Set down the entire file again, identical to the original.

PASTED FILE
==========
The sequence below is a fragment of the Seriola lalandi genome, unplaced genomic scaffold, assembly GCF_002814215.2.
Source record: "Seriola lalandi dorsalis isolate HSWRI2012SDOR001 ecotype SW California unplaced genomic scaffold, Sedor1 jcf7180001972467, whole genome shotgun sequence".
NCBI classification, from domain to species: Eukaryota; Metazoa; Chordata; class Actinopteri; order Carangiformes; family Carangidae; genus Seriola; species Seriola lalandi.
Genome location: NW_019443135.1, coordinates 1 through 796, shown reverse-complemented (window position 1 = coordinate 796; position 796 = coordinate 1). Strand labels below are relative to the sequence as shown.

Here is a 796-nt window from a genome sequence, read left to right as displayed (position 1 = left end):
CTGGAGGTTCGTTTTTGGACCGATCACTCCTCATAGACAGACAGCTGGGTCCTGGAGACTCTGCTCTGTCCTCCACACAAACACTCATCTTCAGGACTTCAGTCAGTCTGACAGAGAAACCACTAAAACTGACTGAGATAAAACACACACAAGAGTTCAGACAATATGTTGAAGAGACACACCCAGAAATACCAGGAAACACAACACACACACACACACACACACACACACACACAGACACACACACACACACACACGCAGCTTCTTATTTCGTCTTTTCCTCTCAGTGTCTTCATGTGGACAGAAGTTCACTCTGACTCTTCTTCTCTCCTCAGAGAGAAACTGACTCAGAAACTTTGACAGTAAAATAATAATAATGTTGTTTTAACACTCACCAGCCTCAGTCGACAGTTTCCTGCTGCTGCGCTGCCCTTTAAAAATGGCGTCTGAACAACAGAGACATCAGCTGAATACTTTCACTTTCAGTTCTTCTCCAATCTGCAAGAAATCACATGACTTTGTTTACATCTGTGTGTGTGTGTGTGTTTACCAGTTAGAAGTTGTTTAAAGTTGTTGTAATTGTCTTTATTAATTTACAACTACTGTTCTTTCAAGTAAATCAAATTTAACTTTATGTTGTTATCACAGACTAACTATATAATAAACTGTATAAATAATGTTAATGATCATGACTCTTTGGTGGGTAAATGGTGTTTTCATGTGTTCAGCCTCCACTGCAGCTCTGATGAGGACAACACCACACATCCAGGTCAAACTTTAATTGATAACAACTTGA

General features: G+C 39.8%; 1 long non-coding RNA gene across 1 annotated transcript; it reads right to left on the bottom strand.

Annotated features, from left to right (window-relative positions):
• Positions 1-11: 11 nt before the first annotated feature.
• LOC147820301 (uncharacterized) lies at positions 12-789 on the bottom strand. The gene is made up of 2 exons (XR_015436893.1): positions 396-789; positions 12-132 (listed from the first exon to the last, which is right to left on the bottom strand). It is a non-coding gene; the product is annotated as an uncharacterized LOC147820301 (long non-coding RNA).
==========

The sequence below is a fragment of the Seriola lalandi genome, unplaced genomic scaffold, assembly GCF_002814215.2.
Source record: "Seriola lalandi dorsalis isolate HSWRI2012SDOR001 ecotype SW California unplaced genomic scaffold, Sedor1 jcf7180001972467, whole genome shotgun sequence".
NCBI classification, from domain to species: Eukaryota; Metazoa; Chordata; class Actinopteri; order Carangiformes; family Carangidae; genus Seriola; species Seriola lalandi.
Genome location: NW_019443135.1, coordinates 1 through 796, shown reverse-complemented (window position 1 = coordinate 796; position 796 = coordinate 1). Strand labels below are relative to the sequence as shown.

Here is a 796-nt window from a genome sequence, read left to right as displayed (position 1 = left end):
CTGGAGGTTCGTTTTTGGACCGATCACTCCTCATAGACAGACAGCTGGGTCCTGGAGACTCTGCTCTGTCCTCCACACAAACACTCATCTTCAGGACTTCAGTCAGTCTGACAGAGAAACCACTAAAACTGACTGAGATAAAACACACACAAGAGTTCAGACAATATGTTGAAGAGACACACCCAGAAATACCAGGAAACACAACACACACACACACACACACACACACACACACAGACACACACACACACACACACGCAGCTTCTTATTTCGTCTTTTCCTCTCAGTGTCTTCATGTGGACAGAAGTTCACTCTGACTCTTCTTCTCTCCTCAGAGAGAAACTGACTCAGAAACTTTGACAGTAAAATAATAATAATGTTGTTTTAACACTCACCAGCCTCAGTCGACAGTTTCCTGCTGCTGCGCTGCCCTTTAAAAATGGCGTCTGAACAACAGAGACATCAGCTGAATACTTTCACTTTCAGTTCTTCTCCAATCTGCAAGAAATCACATGACTTTGTTTACATCTGTGTGTGTGTGTGTGTTTACCAGTTAGAAGTTGTTTAAAGTTGTTGTAATTGTCTTTATTAATTTACAACTACTGTTCTTTCAAGTAAATCAAATTTAACTTTATGTTGTTATCACAGACTAACTATATAATAAACTGTATAAATAATGTTAATGATCATGACTCTTTGGTGGGTAAATGGTGTTTTCATGTGTTCAGCCTCCACTGCAGCTCTGATGAGGACAACACCACACATCCAGGTCAAACTTTAATTGATAACAACTTGA

General features: G+C 39.8%; 1 long non-coding RNA gene across 1 annotated transcript; it reads right to left on the bottom strand.

Annotated features, from left to right (window-relative positions):
• Positions 1-11: 11 nt before the first annotated feature.
• LOC147820301 (uncharacterized) lies at positions 12-789 on the bottom strand. The gene is made up of 2 exons (XR_015436893.1): positions 396-789; positions 12-132 (listed from the first exon to the last, which is right to left on the bottom strand). It is a non-coding gene; the product is annotated as an uncharacterized LOC147820301 (long non-coding RNA).